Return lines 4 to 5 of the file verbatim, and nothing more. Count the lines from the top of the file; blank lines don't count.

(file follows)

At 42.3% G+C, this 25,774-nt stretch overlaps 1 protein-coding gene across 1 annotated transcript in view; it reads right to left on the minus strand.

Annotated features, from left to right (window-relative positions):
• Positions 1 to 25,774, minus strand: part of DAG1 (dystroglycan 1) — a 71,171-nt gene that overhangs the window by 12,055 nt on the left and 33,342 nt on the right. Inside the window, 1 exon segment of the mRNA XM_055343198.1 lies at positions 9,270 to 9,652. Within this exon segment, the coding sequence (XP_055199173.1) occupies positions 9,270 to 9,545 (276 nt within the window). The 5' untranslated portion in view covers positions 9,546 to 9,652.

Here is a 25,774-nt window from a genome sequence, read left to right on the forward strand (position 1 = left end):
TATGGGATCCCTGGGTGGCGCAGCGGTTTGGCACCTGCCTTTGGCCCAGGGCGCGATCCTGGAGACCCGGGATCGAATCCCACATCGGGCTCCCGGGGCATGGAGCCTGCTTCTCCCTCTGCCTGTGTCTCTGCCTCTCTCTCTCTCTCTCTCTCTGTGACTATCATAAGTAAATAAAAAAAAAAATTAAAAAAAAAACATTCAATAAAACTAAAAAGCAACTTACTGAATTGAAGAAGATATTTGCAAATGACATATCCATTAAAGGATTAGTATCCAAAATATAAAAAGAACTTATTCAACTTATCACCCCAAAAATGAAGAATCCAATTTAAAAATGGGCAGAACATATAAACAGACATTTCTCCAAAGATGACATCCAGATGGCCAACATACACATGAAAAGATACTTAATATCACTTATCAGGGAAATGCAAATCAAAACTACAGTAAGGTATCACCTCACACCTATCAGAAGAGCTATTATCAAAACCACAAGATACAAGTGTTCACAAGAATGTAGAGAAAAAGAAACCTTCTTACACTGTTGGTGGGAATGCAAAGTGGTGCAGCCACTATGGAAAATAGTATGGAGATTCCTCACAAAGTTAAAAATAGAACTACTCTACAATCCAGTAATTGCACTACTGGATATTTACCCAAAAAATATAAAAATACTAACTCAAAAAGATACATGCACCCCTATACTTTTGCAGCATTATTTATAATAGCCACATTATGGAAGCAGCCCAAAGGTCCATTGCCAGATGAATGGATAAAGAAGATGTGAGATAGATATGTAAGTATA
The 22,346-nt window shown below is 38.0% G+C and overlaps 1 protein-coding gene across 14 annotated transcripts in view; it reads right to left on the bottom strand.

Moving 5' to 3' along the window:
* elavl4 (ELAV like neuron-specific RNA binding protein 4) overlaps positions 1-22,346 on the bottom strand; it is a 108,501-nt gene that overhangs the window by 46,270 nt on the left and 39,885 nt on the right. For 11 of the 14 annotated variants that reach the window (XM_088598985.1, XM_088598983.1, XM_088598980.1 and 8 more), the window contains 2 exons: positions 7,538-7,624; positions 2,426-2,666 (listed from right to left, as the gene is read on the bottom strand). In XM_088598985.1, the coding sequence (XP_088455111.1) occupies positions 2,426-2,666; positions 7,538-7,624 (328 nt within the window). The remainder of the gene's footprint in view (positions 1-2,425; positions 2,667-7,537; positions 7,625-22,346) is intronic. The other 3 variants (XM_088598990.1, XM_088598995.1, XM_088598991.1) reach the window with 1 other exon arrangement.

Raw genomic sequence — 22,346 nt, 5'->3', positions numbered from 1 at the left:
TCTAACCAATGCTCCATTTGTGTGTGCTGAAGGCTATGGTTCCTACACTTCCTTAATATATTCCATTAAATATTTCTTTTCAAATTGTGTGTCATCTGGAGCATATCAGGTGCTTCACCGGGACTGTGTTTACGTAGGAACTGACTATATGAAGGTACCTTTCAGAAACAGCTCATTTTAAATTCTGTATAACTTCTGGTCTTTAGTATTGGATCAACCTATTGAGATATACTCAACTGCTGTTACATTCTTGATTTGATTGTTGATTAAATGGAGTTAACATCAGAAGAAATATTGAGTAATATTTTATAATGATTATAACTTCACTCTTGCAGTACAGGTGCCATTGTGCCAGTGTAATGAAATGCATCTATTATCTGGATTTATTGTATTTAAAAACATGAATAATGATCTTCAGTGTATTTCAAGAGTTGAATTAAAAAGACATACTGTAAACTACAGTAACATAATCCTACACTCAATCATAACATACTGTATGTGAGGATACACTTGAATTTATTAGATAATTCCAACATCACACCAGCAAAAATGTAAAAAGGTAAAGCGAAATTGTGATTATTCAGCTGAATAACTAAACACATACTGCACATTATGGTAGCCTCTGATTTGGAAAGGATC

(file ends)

Here is a 25,774-nt window from a genome sequence, read left to right on the forward strand (position 1 = left end):
TATGGGATCCCTGGGTGGCGCAGCGGTTTGGCACCTGCCTTTGGCCCAGGGCGCGATCCTGGAGACCCGGGATCGAATCCCACATCGGGCTCCCGGGGCATGGAGCCTGCTTCTCCCTCTGCCTGTGTCTCTGCCTCTCTCTCTCTCTCTCTCTCTGTGACTATCATAAGTAAATAAAAAAAAAAATTAAAAAAAAAACATTCAATAAAACTAAAAAGCAACTTACTGAATTGAAGAAGATATTTGCAAATGACATATCCATTAAAGGATTAGTATCCAAAATATAAAAAGAACTTATTCAACTTATCACCCCAAAAATGAAGAATCCAATTTAAAAATGGGCAGAACATATAAACAGACATTTCTCCAAAGATGACATCCAGATGGCCAACATACACATGAAAAGATACTTAATATCACTTATCAGGGAAATGCAAATCAAAACTACAGTAAGGTATCACCTCACACCTATCAGAAGAGCTATTATCAAAACCACAAGATACAAGTGTTCACAAGAATGTAGAGAAAAAGAAACCTTCTTACACTGTTGGTGGGAATGCAAAGTGGTGCAGCCACTATGGAAAATAGTATGGAGATTCCTCACAAAGTTAAAAATAGAACTACTCTACAATCCAGTAATTGCACTACTGGATATTTACCCAAAAAATATAAAAATACTAACTCAAAAAGATACATGCACCCCTATACTTTTGCAGCATTATTTATAATAGCCACATTATGGAAGCAGCCCAAAGGTCCATTGCCAGATGAATGGATAAAGAAGATGTGAGATAGATATGTAAGTATA